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Top Tax Tips – 8 February

No administrative penalties if admit to fraudulent SMSF scheme before 30 April 2017

In a previous Top Tax Tips, we referred to a self-managed superannuation fund (SMSF) scheme that attempts to divert personal services income to a SMSF so that the income will either be exempt from tax (if in pension phase) or at least concessionally taxed (i.e. taxed at 15% as opposed to the individual’s marginal tax rate).

Please note that anyone who may have entered into such a fraudulent scheme will not be subject to administrative penalties if they make a voluntary disclosure to the ATO before 30 April 2017.

Although you may not have been involved in such a scheme, we are obliged to alert you in case you are ever contacted to enter into such schemes. After all, forewarned is forearmed!

Claim fuel tax credits at the new rate that applies from 1 February 2017

Please ensure that fuel tax credit (FTC) claims are made at the correct rate because the fuel tax credit rates have increased from 1 February 2017.  FTCs are calculated on the amount of fuel tax payable and the type of fuel (petrol, diesel, kerosene, blended fuels) used.  FTCs are available for vehicles with a gross vehicle mass exceeding 4.5 tonnes that travel on public roads.  FTCs may also be available for eligible business usage of machinery, plant, equipment and light vehicles travelling off public roads or on private roads.

We would be pleased to assist with making FTC claims as well as reviewing whether correct rates for claiming FTCs have previously been made.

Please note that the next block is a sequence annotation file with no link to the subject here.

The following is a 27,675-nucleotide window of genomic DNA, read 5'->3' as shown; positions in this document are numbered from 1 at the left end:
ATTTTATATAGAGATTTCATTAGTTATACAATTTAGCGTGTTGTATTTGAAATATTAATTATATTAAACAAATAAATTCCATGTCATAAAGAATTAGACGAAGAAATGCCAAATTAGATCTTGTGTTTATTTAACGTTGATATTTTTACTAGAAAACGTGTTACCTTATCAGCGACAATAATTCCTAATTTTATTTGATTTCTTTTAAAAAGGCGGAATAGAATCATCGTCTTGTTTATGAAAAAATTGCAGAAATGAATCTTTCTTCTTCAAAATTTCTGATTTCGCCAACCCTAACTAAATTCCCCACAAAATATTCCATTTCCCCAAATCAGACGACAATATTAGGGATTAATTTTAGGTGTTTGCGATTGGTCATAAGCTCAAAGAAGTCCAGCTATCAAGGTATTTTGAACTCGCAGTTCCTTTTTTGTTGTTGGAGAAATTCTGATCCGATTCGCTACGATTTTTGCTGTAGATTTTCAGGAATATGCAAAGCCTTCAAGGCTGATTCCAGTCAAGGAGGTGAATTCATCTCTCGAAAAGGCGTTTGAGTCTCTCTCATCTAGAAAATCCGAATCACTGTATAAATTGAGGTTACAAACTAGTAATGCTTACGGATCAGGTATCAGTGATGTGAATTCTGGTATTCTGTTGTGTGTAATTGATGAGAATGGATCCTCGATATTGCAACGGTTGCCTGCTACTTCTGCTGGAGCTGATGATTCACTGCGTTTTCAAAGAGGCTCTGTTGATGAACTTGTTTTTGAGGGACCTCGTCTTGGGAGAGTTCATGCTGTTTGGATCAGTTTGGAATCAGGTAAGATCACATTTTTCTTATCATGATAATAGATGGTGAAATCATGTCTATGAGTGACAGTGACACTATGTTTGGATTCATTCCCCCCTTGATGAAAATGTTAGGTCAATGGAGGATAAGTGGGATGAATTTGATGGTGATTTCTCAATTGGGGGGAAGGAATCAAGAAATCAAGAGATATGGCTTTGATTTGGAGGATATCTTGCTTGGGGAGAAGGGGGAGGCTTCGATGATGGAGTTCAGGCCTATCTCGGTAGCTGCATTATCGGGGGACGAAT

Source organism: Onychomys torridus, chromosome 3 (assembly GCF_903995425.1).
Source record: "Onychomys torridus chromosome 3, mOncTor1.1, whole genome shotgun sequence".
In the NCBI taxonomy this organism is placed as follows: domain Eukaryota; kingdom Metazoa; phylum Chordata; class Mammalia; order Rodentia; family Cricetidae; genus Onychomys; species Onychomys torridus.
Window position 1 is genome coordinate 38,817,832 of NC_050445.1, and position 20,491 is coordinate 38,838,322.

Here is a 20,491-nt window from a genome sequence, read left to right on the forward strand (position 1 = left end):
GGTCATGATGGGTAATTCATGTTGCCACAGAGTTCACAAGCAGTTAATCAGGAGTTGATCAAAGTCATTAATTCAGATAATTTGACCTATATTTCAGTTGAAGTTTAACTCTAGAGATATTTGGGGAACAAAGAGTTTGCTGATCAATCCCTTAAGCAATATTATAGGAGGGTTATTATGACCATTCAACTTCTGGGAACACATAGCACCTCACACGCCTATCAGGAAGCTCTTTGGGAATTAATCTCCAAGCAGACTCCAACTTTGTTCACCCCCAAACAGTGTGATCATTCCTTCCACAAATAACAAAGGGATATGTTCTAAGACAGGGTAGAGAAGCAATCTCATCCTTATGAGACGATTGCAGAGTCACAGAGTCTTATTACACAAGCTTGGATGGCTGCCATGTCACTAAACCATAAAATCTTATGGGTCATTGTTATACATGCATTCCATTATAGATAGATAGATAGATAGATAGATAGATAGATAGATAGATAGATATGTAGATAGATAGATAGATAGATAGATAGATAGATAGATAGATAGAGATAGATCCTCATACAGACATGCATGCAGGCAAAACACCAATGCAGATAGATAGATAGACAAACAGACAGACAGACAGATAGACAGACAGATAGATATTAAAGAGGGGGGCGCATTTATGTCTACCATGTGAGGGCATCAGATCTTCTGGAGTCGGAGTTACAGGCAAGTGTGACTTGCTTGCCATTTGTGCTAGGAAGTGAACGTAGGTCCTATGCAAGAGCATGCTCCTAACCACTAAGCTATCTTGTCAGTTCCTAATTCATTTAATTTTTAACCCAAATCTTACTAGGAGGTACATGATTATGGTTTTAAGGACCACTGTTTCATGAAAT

GST tips for exporters & importers

Exporters need to carefully manage their international distribution process lead times to ensure that they don’t lose out on the concessional GST treatment afforded to exports (i.e. many exports are GST-free which means that no GST is payable on the sale price of exports but the exporter can claim GST credits on the purchase price) if more than 60 days pass before exporting goods (measured from the earlier of the date the supplier either receives payment for the goods or issues an invoice for the goods).

In contrast, businesses that import goods into Australia will usually have to pay GST to the Department of Immigration and Border Protection before the goods are released (unless is the goods are subject to a deferred GST scheme where the payment of GST is deferred).

How can Nexia Edwards Marshall NT help you?

For any questions or to discuss any of the above in relation to your personal situation, please contact Sarah McEachern or your Nexia Edwards Marshall NT Advisor.

The material contained in this publication is for general information purposes only and does not constitute professional advice or recommendation from Nexia Edwards Marshall NT. Regarding any situation or circumstance, specific professional advice should be sought on any particular matter by contacting your Nexia Edwards Marshall NT Advisor.

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